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Among Jacques Lacan's most useful theoretical innovations are his constructs to describe human behavior in three registers: the imaginary, the symbolic, and the real. The imaginary is the register of the ego, of fantasies of possession and totalization, of rivalry and revenge, of specular relationships of the subject with its own reflections or its own projections. The symbolic is the register of the law and order, of language, of repression, of submission to Other structures and systems such as culture, civilization, and society. The ceaseless conflict between the imaginary imperatives for individual conquest and the symbolic surrender of the individual in favor of the Other is a frequent literary theme. Not surprisingly, especially for literature written in earlier centuries, such plots almost always point in the direction of the symbolic over the individual, of the need for one to sacrifice one's own pleasure for the good of all. Seen in the light of postmodem criticism, however, even the most conservative plots reveal that the symbolic cannot replace the imaginary, and that there is always an irrespressible element of the real that undermines the success of both the imaginary and the symbolic. The Spanish Golden Age comedia is full of examples of tidy endings that do not seem so happy upon closer inspection: the marriage of women to men who dishonored them and who do not love them, or the triumph of individual honor at the cost of the life of a loved one, for example. Calderón' s La cisma de Ingalaterra is a useful example of the manner in which the workings of the three registers undermines the apparent symbolic moral lesson.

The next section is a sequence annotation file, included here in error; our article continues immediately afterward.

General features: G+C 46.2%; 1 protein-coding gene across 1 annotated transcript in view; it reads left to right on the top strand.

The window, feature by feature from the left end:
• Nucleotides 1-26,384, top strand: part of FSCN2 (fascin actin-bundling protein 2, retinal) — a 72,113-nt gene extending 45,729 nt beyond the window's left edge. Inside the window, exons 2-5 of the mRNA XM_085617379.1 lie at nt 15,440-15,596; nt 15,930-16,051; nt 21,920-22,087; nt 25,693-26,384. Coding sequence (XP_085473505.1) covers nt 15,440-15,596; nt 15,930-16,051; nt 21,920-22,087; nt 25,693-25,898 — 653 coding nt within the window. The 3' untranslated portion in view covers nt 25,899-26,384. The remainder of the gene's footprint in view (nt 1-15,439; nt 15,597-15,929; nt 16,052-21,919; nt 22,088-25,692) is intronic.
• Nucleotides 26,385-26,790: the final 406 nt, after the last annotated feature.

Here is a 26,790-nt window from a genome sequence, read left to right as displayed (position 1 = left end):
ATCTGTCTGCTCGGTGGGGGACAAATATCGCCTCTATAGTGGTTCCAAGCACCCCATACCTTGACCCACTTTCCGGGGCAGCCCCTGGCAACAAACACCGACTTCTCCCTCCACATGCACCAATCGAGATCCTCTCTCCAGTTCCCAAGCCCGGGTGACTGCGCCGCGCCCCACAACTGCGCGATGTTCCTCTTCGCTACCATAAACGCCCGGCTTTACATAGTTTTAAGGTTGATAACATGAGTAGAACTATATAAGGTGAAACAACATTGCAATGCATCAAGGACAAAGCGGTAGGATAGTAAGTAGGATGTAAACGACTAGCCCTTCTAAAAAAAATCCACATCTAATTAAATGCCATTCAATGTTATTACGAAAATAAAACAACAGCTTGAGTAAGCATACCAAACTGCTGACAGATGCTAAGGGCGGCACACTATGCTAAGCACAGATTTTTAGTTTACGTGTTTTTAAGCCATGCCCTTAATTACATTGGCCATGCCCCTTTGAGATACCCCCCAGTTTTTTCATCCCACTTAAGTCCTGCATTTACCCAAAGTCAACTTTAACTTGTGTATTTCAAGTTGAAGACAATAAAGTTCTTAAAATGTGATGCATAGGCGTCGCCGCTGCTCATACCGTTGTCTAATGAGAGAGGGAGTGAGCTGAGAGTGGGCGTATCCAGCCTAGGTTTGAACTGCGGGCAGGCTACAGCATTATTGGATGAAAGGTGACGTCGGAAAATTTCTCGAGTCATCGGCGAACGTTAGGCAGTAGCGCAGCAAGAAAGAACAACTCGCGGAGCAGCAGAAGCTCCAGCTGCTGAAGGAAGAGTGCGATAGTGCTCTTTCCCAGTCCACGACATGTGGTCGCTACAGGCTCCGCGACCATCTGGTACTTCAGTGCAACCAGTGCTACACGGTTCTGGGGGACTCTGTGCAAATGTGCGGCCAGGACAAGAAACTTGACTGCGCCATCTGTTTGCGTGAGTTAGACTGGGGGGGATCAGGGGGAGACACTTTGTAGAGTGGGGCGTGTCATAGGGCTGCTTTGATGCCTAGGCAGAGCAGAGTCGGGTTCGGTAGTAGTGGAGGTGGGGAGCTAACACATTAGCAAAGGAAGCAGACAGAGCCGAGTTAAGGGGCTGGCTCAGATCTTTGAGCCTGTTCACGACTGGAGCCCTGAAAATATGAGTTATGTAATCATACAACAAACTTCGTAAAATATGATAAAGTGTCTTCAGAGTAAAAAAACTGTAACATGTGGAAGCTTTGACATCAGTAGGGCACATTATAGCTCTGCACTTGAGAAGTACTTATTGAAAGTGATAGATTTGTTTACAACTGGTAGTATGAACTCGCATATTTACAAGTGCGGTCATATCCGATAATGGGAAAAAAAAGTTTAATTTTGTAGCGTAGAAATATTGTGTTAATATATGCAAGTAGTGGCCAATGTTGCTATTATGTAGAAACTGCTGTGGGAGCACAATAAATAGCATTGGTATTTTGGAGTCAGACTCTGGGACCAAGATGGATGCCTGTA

A. Robert Lauer & Henry W. Sullivan


Peter Lang


New York



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Hispanic Essays in Honor of Frank P. Casa